Rio Grande
Rio Grande

Two faculty members from the University of New Mexico School of Engineering will lead research activities for a new National Science Foundation Grant.

Assistant Professor Ricardo Gonzalez-Pinzon and Associate Professor Andrew Schuler, both in the UNM Department of Civil Engineering, will lead the research on wastewater recycling for agriculture in arid regions. The research will explore how to expand the supply of water to agriculture through wastewater recycling and improved management decisions between wastewater treatment plants and water conservancy districts in arid regions.

Ricardo Gonzalez-Pinzon
Ricardo Gonzalez-Pinzon

“In developing this research area we are heeding calls to help resolve the growing competition between the demands of freshwater resources for urban and agricultural uses, particularly in arid and semi-arid, densely populated regions," Gonzalez–Pinzon said. "Our research seeks to provide scientific knowledge to support the transformation of traditionally ‘linear’ societies (which treat intake water, use it, and then treat the wastewater and disposed of it directly in rivers), into ‘recycling’ societies capable of making productive gains in water use and reuse while minimizing environmental pollution.”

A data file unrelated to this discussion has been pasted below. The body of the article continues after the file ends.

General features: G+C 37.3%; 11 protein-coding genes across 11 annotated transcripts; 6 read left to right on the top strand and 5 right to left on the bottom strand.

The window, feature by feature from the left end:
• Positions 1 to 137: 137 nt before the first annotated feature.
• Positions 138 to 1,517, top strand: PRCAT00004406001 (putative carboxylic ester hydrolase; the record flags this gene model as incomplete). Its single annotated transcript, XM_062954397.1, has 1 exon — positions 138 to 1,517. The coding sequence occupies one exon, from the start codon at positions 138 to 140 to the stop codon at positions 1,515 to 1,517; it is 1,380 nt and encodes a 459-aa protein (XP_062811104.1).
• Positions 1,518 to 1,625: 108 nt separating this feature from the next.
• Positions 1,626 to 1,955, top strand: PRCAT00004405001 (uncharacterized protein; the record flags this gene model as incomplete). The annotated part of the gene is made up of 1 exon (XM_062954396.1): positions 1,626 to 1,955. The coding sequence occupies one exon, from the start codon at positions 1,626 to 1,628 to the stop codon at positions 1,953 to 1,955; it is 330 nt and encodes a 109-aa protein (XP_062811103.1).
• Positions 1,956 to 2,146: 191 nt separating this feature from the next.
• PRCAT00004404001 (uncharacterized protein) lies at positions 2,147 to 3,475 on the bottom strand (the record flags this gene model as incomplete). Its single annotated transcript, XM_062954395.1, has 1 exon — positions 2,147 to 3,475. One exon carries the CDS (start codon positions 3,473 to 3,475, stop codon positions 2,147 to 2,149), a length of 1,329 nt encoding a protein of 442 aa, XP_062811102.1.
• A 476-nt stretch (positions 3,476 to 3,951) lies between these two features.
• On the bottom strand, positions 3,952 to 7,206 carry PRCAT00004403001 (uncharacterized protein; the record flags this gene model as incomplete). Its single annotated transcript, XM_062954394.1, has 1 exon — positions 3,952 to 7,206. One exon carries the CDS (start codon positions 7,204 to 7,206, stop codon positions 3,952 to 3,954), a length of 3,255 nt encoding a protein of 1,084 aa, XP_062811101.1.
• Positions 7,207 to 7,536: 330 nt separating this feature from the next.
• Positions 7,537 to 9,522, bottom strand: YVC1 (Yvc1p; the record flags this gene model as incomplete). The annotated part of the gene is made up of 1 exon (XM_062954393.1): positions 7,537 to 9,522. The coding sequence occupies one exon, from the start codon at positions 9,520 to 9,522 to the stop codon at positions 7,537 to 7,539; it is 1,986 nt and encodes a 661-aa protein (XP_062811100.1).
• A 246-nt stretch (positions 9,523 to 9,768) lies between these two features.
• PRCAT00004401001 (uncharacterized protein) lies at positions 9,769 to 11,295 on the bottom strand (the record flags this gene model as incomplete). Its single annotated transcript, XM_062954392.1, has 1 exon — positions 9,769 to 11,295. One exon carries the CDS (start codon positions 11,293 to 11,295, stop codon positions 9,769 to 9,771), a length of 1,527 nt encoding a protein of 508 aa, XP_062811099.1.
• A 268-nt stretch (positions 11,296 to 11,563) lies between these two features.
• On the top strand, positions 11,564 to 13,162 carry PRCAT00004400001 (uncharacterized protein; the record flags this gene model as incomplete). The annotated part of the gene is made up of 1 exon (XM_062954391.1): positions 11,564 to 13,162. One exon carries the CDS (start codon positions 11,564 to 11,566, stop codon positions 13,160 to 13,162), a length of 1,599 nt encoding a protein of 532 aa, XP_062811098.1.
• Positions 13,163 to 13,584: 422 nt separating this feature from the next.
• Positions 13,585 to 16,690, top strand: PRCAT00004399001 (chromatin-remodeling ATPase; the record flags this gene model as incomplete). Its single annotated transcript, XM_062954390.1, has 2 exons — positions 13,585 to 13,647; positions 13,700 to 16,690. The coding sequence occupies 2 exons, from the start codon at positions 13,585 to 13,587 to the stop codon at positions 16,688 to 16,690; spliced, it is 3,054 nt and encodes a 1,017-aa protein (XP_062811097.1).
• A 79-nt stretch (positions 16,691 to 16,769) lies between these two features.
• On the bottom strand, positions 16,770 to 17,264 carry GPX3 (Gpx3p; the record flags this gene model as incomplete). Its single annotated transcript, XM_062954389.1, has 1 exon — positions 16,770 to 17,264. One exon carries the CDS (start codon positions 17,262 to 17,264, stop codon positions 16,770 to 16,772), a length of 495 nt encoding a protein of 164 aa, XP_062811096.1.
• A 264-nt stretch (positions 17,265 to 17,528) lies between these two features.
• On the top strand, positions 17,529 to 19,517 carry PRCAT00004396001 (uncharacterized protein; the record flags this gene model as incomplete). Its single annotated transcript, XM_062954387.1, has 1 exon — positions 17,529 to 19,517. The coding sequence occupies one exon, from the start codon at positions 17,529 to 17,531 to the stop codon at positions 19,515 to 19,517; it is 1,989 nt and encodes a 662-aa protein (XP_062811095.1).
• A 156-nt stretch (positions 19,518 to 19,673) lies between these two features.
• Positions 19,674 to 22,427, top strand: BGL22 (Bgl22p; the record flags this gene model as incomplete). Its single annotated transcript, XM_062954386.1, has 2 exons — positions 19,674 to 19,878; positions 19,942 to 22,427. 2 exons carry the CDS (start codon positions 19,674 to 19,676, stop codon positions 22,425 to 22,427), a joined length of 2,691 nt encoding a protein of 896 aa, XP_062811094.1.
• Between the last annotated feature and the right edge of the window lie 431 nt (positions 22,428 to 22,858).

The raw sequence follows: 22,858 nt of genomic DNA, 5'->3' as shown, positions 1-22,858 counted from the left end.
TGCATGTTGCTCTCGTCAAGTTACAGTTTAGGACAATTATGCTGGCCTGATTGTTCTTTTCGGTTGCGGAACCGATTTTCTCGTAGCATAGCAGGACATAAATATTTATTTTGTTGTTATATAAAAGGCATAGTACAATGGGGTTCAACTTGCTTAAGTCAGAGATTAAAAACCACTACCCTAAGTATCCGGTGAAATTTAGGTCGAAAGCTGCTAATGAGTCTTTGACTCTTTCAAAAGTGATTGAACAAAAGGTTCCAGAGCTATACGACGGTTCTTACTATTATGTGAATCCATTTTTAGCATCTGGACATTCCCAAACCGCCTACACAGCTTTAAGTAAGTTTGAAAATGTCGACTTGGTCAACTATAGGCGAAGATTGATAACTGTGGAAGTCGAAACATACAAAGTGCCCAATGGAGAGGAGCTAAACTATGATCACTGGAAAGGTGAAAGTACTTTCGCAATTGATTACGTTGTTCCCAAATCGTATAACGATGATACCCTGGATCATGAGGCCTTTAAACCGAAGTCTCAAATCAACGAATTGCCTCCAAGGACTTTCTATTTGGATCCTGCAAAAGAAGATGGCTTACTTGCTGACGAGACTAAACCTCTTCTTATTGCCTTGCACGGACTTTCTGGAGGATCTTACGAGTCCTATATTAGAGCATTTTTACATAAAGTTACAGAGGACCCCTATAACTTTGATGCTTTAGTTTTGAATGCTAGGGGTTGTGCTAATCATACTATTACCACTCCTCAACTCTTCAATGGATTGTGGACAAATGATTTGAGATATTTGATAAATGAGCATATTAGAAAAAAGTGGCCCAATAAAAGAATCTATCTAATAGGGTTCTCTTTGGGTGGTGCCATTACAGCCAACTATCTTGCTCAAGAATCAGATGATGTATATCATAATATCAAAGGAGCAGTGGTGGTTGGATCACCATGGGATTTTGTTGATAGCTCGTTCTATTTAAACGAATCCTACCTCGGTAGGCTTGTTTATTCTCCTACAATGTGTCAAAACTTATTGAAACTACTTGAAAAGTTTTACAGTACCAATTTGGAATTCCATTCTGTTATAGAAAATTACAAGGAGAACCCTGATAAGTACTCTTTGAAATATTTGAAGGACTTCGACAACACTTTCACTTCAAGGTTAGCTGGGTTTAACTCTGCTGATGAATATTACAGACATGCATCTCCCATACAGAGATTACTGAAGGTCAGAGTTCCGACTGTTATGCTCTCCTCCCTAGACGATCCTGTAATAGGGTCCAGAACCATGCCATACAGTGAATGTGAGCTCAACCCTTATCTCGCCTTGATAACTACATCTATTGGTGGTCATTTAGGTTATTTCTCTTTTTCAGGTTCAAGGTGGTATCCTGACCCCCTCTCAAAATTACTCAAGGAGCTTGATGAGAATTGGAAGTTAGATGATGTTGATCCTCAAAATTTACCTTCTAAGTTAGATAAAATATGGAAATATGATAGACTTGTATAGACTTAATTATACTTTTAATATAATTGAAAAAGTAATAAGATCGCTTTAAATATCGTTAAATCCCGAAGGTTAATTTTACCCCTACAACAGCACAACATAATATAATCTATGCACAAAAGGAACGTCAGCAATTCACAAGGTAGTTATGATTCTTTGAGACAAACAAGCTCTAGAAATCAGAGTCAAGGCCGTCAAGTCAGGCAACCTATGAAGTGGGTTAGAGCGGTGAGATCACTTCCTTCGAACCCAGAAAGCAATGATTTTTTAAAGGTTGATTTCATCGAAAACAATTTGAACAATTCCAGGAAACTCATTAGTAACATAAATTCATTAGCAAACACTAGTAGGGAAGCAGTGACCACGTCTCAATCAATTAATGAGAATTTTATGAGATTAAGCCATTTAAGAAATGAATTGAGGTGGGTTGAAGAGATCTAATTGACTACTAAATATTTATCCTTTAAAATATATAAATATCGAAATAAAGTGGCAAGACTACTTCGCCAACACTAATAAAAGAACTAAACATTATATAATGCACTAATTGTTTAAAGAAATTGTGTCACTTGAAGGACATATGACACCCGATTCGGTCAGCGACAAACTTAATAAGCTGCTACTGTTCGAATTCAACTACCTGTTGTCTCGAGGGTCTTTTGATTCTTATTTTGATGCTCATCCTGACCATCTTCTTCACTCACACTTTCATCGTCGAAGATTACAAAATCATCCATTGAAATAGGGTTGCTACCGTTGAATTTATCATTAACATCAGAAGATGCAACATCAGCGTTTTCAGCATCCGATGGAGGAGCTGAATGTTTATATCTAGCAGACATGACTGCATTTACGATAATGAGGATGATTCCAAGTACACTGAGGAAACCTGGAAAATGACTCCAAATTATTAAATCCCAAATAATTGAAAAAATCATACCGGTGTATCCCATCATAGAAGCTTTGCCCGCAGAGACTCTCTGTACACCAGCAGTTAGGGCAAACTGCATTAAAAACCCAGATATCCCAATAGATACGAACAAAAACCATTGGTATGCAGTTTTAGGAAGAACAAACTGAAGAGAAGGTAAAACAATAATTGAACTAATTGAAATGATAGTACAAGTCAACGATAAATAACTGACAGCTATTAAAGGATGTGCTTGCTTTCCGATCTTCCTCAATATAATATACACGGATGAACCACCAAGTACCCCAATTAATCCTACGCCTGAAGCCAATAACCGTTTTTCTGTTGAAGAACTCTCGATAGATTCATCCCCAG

Andrew Schuler
Andrew Schuler

“Food, energy and water are linked in a nexus with complex synergies and tradeoffs,” said Schuler. “Scientists and engineers need to provide holistic solutions that address these complex interactions in order to conserve energy and water while guaranteeing water quality for downstream users.”

The new $298,449 grant will leverage an existing five million dollar grant from the NSF Centers for Research Excellence in Science and Technology (CREAT) program led by Kerry Howe. The Center for Water and the Environment is already conducting research in water and energy areas.

Additional, UNM faculty members involved in the project are Research Assistant Professor David Van Horn, Department of Biology, and Assistant Professor Jose Cerrato, Department of Civil Engineering.  

Follow the research at Center for Water and the Environment.